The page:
Char siu rice rolls, mince meat patties & dumplings in Sichuan sauce
COCONUTS CRITIC’S TABLE — Gough Street used to be a quiet residential thoroughfare and a small neighbourhood Cantonese diner called Ngau Kee was once one of its most popular eateries. The local restaurant’s friendly owners built a loyal clientele for its unassuming and hearty dishes as much for its even more friendlier prices.
But as Central’s upscale sprawl spread westward, brand name cafes and boutiques like agnes b. and Ralph Lauren began moving onto Gough Street and smalltime operators started feeling the pressure of rising rent. In 2013, Ngau Kee lost their longstanding premise when the landlord refused to renew their lease.
The new exterior
More than a year later, the family restaurant has resurfaced – in a district not likely to be completely gentrified for now. If you want to patronise Ngau Kee now, you’ll have to trek out to the easternmost part of Hong Kong island, in Chai Wan.
Hidden in a dumpy mall in a public housing block behind an industrial area close to the MTR terminus, Ngau Kee is now on the first floor of Koway Court. The signage outside is unmistakable. The name’s characters have the exact same colour and look as its Gough Street predecessor.
Ngau Kee’s interior
The new location is vastly larger, even if the décor is still strictly gritty, Hong Kong-style utilitarian, the walls cluttered with kitchen offerings and storage supplies spilling out to every corner and hallway. The benefit of a larger kitchen now is they can serve dimsum during the day. Partly to cater to the elderly local customers, Ngau Kee now opens very early, unlike on Gough Street where they stayed late for the night owl diners.
Shrimp har gow
Given the working class setting, Ngau Kee’s prices have remained ridiculously low. The dimsum dishes range from HKD12, HKD15 to just HKD18. Some premium dishes such as the shrimp har gow (dumplings) go as high as HKD21.
Of course, the price is irrelevant if the food is unsatisfactory. The thing with Ngau Kee is they can always be depended on to deliver good, honest (if unremarkable) cooking. Popular dishes like roast chicken with rose liquor and salt & pepper fried squid are flavourful, consistent and don’t put a dent in your wallet.
But dimsum is something new for them, so we thought we’d give that a try on our afternoon visit. However, the fraying bamboo steamer baskets suggest they might have gotten these second-hand.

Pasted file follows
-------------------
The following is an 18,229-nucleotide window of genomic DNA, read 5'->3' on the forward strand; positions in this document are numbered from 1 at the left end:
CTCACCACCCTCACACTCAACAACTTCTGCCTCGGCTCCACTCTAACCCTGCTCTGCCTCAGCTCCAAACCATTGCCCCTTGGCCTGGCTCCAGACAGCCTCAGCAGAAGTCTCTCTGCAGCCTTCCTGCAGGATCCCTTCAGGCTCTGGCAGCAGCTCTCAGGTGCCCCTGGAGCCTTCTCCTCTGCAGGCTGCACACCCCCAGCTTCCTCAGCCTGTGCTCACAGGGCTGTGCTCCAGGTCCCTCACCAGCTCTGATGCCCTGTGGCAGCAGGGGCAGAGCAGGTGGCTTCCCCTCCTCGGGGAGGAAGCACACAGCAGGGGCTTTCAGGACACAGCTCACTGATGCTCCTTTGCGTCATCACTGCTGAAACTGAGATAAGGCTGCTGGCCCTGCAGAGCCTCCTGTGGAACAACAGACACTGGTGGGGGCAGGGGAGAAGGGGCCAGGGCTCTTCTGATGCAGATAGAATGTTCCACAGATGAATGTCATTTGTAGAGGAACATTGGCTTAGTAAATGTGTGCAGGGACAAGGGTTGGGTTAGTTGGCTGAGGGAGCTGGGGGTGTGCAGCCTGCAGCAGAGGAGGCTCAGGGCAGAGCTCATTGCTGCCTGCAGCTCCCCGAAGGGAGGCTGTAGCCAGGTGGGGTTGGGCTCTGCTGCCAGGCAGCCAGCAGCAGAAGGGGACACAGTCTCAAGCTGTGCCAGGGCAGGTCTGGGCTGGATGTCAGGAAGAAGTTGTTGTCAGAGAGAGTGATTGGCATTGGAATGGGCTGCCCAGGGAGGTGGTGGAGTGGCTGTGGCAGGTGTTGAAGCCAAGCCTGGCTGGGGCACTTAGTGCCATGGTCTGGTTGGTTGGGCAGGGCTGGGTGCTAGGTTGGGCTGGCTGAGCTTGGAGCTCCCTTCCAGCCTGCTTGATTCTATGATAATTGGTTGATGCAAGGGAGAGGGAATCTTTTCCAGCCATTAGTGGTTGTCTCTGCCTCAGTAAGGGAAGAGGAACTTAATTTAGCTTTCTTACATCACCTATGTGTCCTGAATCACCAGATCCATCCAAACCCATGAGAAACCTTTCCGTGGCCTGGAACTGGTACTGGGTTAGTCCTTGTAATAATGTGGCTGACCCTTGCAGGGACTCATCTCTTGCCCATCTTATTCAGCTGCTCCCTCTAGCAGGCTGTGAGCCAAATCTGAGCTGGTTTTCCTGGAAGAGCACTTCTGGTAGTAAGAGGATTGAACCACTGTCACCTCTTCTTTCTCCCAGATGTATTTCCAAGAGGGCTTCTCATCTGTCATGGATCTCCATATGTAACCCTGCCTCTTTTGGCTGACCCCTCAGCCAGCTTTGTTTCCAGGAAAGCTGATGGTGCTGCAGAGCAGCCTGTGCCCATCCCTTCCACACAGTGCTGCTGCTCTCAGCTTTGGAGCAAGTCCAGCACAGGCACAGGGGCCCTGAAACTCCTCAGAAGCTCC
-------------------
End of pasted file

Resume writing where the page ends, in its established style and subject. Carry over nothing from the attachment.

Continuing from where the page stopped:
But it doesn’t matter much. Inside the tray are four bite-sized shrimp har gow (HKD21) juicy enough to leave no doubt of the prawns’ quality. Another standard item, the steamed char siu (BBQ pork) rice roll (HKD18) is perfectly fine and velvety to the mouth with a slightly sweet soy sauce.
Steamed bean curd skin
The dumplings in Sichuan sauce (HKD26) was a winning attempt at a Northern entrée, with the spicy Mala chili delivering a furious first punch which was then countered with a sweetness in the cabbage and pork stuffing. It’s layered, complex and utterly intoxicating. This was probably our favourite of the day. We also enjoyed the steamed bean curd skin (HKD15), which held three big pieces wrapped with chicken and crunchy vegetables. Rich but not oily, it’s a savoury flavour bomb.
Less successful was the phoenix’s claw (also known as chicken’s feet) in chili and black bean sauce (HKD18), which needed more steaming and more sauce. Good chicken feet should practically fall off the bone. Ngau Kee’s dish required a bit too much gnawing.
Chinese spinach in broth of garlic, salted duck egg and thousand year egg
Rounding out lunch, we couldn’t resist a plate of minced meat patties (HKD82) with mostly pork, water chestnuts and a hint of salted dried fish for seasoning. The minced patties are a Ngau Kee signature from their Gough Street days and its taste did make us nostalgic. For a bit of healthy green, a plate of Chinese spinach served in a broth with garlic, salted duck egg and thousand year egg was a mere HKD78.
Yeung Chow fried rice
Wrapping up, a huge plate of Yeung Chow fried rice (HKD60) included numerous whole shrimps and topped our carb quota for the rest of the day.
At its smaller confine on Gough Street, Ngau Kee inherently had a romantic appeal as a modest bastion of Cantonese cuisine persevering against the chic wine bars and redevelopment invasion across Central. In Chai Wan, they have more space and option but there’s less appeal in its character. What was charming and quaint in Central, is just another neighbourhood eatery here.
Of course, there is nothing wrong with serving up quality small dishes and Cantonese specialty platters. But it feels a bit commonplace outside of the hip commercial districts. Perhaps it’s time to re-think what makes Hong Kong a dining destination.
Trendy cafés and high-priced Michelin hallowed halls account for only a minor fraction of our culinary establishments but they attract the majority of our attention. However, it’s the solid, satisfying and humble grunts of the local scene like Ngau Kee that keep the city’s bar consistently high.
Ngau Kee Food Café: Block A, 1/F Koway Court, 111 Chai Wan Road, Chai Wan (entrance on Tai Man Road). (+852) 2546-2584. (Google Maps.)
Words/Photos: Andrew Sun